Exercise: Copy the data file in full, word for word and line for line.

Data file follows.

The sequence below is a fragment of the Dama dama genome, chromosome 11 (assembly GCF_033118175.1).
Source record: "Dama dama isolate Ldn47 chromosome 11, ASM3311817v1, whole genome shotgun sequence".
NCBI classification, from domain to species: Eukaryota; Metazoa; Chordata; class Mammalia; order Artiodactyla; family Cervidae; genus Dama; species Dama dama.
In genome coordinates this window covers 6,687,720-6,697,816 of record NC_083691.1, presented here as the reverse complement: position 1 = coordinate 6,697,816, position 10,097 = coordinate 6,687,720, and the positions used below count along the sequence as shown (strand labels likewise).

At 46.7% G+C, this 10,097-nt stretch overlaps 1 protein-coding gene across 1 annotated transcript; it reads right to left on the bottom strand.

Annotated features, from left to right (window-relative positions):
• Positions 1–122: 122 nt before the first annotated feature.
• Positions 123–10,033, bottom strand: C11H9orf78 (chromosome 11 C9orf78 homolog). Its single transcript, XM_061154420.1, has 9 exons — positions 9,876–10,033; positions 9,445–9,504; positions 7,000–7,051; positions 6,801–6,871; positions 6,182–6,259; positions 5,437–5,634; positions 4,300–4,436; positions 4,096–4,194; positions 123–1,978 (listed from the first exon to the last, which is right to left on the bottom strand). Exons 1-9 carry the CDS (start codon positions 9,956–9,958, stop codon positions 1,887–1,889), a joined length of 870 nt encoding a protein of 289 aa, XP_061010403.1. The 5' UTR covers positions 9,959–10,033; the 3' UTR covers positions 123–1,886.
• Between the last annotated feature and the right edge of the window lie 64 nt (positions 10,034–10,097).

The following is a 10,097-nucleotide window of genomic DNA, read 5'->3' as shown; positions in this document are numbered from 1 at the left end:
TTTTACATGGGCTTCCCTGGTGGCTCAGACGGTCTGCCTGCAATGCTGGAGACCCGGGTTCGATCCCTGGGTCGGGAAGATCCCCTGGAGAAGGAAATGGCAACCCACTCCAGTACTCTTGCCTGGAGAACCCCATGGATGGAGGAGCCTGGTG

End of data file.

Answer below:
The sequence below is a fragment of the Dama dama genome, chromosome 11 (assembly GCF_033118175.1).
Source record: "Dama dama isolate Ldn47 chromosome 11, ASM3311817v1, whole genome shotgun sequence".
NCBI classification, from domain to species: Eukaryota; Metazoa; Chordata; class Mammalia; order Artiodactyla; family Cervidae; genus Dama; species Dama dama.
In genome coordinates this window covers 6,687,720-6,697,816 of record NC_083691.1, presented here as the reverse complement: position 1 = coordinate 6,697,816, position 10,097 = coordinate 6,687,720, and the positions used below count along the sequence as shown (strand labels likewise).

At 46.7% G+C, this 10,097-nt stretch overlaps 1 protein-coding gene across 1 annotated transcript; it reads right to left on the bottom strand.

Annotated features, from left to right (window-relative positions):
• Positions 1–122: 122 nt before the first annotated feature.
• Positions 123–10,033, bottom strand: C11H9orf78 (chromosome 11 C9orf78 homolog). Its single transcript, XM_061154420.1, has 9 exons — positions 9,876–10,033; positions 9,445–9,504; positions 7,000–7,051; positions 6,801–6,871; positions 6,182–6,259; positions 5,437–5,634; positions 4,300–4,436; positions 4,096–4,194; positions 123–1,978 (listed from the first exon to the last, which is right to left on the bottom strand). Exons 1-9 carry the CDS (start codon positions 9,956–9,958, stop codon positions 1,887–1,889), a joined length of 870 nt encoding a protein of 289 aa, XP_061010403.1. The 5' UTR covers positions 9,959–10,033; the 3' UTR covers positions 123–1,886.
• Between the last annotated feature and the right edge of the window lie 64 nt (positions 10,034–10,097).

The following is a 10,097-nucleotide window of genomic DNA, read 5'->3' as shown; positions in this document are numbered from 1 at the left end:
TTTTACATGGGCTTCCCTGGTGGCTCAGACGGTCTGCCTGCAATGCTGGAGACCCGGGTTCGATCCCTGGGTCGGGAAGATCCCCTGGAGAAGGAAATGGCAACCCACTCCAGTACTCTTGCCTGGAGAACCCCATGGATGGAGGAGCCTGGTG